While no one likes a new tax, this one at least escapes a lot of the government good-idea-fairy’s grasp. On top of that, it’s pretty widely accepted as one of the few taxes that positively affects the people being taxed. Also -shockingly for any tax- it has a positive rate of return to companies paying into it. The PR’s sneaky play was the inclusion of wording that prohibits the diversion of fees paid by hunters for any other purpose than the administration of game and fish departments. States have to agree to this provision to receive their chunk of PR funds. As the U.S. Fish and Wildlife Service explains, these funds go to the Secretary of the Interior and on to the States for “acquisition and improvement of wildlife habitat, introduction of wildlife into suitable habitat, research into wildlife problems, surveys and inventories of wildlife problems, acquisition and development of access facilities for public use, and hunter education programs, including construction and operation of public target ranges.”
While most people are unaware of PR and how it works, one anti-gun website discovered it and wrote a scathing condemnation of the entire evil scheme, uncovering that “Game agencies encourage very young children to hunt. They want to ensure the future of hunting and firearms profits!” Hmm. That doesn’t sound too bad to me. Public target ranges and youth gun safety programs paid for with your ammo tax dollars is policy guaranteed to make anti-gunners cringe. And the fact that your AR15 purchase preserves “their” nature parks is worth reminding them about. Frequently.
Over the last 80 years, hunting license and firearm tax dollars have been protected from being skimmed off by state governments for other purposes due to PR language. Along the way, amendments starting in the 1970s generally continued in manners supportive of hunters and gun owners. One example would be Rep. Latta of Ohio’s amendment, which added on the awesomely-named “Target Practice and Marksmanship Training Support Act.” This authorized a state to pay up to 90% of the costs of acquiring land for, expanding, or constructing public target ranges. Excise tax on bows and arrows were eventually folded in to contribute to PR funds, and a similar fishing tax/protection act exists to benefit our perch-pursuing sportsman brothers.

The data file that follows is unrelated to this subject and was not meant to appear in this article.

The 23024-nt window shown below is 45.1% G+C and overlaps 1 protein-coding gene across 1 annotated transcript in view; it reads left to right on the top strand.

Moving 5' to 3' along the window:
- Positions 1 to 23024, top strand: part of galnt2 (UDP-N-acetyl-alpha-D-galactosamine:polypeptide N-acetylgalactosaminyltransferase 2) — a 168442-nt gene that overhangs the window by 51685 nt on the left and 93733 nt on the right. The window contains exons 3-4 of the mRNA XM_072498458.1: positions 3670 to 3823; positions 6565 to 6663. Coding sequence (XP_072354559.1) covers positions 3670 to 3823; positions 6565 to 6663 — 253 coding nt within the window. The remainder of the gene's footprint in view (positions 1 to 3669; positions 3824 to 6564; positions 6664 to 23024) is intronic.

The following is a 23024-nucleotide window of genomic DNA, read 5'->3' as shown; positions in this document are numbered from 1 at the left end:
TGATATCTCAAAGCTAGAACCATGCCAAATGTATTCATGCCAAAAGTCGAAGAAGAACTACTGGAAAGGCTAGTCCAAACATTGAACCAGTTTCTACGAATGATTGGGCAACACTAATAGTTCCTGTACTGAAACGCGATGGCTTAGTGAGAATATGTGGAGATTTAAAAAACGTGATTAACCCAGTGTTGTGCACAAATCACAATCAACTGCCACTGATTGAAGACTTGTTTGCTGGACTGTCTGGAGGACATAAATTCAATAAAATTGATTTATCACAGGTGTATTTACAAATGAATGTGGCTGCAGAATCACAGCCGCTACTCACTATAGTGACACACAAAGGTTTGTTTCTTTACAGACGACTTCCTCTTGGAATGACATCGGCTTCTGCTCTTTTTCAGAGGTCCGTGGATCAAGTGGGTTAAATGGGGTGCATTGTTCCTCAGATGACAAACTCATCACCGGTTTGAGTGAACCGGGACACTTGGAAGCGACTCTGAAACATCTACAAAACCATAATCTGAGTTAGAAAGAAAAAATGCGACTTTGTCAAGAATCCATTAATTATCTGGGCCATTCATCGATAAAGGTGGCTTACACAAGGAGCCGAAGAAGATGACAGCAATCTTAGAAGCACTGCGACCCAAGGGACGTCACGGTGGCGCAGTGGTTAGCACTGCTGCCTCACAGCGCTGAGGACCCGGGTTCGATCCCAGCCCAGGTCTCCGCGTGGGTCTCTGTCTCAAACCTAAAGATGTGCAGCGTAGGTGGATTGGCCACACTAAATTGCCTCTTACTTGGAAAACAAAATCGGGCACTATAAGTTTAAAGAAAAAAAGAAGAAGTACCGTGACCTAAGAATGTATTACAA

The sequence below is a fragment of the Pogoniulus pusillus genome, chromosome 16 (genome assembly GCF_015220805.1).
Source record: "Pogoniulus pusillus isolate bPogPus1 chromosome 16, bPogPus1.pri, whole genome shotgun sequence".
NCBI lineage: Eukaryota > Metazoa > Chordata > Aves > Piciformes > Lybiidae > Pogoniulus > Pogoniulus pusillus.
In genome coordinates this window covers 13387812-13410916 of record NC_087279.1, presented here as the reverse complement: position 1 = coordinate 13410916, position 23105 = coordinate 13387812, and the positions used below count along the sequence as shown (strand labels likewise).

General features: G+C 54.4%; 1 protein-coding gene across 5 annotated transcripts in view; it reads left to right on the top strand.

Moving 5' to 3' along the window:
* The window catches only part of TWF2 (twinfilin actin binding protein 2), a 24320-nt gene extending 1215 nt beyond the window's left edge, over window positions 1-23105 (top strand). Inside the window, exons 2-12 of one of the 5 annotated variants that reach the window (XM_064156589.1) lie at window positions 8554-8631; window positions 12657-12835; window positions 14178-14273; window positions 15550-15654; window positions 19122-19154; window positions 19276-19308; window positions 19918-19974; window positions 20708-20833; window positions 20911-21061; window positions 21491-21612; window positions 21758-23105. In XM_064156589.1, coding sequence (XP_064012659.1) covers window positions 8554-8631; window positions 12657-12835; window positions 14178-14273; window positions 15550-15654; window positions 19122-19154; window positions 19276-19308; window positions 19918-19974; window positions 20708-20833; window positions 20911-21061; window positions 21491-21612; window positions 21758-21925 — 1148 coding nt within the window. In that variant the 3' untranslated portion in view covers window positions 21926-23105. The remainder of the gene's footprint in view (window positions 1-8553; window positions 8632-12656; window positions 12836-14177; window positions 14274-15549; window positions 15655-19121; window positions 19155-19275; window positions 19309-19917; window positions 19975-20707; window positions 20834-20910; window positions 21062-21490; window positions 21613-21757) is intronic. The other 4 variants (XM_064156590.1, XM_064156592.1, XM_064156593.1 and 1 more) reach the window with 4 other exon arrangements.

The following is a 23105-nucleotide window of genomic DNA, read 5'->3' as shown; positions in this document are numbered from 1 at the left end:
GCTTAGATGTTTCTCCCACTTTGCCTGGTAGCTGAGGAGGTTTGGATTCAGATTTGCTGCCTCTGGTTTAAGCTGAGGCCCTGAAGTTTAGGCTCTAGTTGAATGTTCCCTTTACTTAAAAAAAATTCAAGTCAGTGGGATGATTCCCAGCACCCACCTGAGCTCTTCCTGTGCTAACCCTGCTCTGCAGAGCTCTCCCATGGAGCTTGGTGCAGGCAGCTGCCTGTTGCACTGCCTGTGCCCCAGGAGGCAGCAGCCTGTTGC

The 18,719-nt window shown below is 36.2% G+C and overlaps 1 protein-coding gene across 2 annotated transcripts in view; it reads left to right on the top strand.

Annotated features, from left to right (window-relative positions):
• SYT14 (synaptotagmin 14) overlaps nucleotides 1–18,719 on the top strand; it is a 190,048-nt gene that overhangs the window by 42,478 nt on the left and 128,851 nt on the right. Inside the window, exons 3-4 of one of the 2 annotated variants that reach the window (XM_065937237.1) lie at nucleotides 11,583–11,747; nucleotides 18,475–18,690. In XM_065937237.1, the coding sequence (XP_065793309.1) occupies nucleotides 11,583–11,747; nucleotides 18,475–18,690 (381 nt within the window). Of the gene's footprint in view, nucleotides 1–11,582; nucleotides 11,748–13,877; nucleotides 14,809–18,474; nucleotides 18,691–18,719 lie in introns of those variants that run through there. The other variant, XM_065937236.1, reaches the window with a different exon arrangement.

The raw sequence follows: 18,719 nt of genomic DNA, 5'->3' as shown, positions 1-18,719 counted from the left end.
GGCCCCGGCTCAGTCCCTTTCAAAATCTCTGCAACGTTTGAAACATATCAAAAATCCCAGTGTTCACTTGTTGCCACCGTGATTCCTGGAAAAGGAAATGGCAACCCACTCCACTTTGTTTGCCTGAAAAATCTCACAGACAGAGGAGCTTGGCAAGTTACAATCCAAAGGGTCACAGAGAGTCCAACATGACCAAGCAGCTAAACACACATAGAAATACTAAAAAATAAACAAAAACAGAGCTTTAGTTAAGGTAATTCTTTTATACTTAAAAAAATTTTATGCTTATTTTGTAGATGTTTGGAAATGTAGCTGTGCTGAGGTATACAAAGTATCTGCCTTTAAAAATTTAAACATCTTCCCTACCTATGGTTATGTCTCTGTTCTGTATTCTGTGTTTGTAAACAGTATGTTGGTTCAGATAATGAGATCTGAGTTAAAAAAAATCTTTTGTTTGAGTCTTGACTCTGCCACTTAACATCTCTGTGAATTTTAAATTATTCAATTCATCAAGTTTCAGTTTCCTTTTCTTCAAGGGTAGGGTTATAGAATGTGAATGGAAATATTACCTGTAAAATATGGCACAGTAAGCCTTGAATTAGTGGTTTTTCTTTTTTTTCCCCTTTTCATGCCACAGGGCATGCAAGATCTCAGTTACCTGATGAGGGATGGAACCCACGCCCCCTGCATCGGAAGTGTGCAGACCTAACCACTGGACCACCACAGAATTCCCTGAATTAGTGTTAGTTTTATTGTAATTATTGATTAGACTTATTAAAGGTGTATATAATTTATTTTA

As hinted at above, studies show that the excise tax has a positive effect on gun and accessory sales. If there’s a new public shooting range, people are going to go shooting and buy ammo. If there’s a new hunting ground stocked with game, some new shotguns are going across the counter of your local gun shop. From creating jobs in the guide business to sales of each round of ammunition, the PR results in opportunities for the firearms industry to make money. “How many tax models in our country today can show an $11 to $21 return to the company on every dollar spent,” said Congressional Sportsmen’s Caucus Co-Chair U.S. Congressman Jeff Miller, R-Fla. “This is one of the most impressive examples of how an American industry can profit and bolster the economy while restoring and improving our nation’s cherished natural resources.”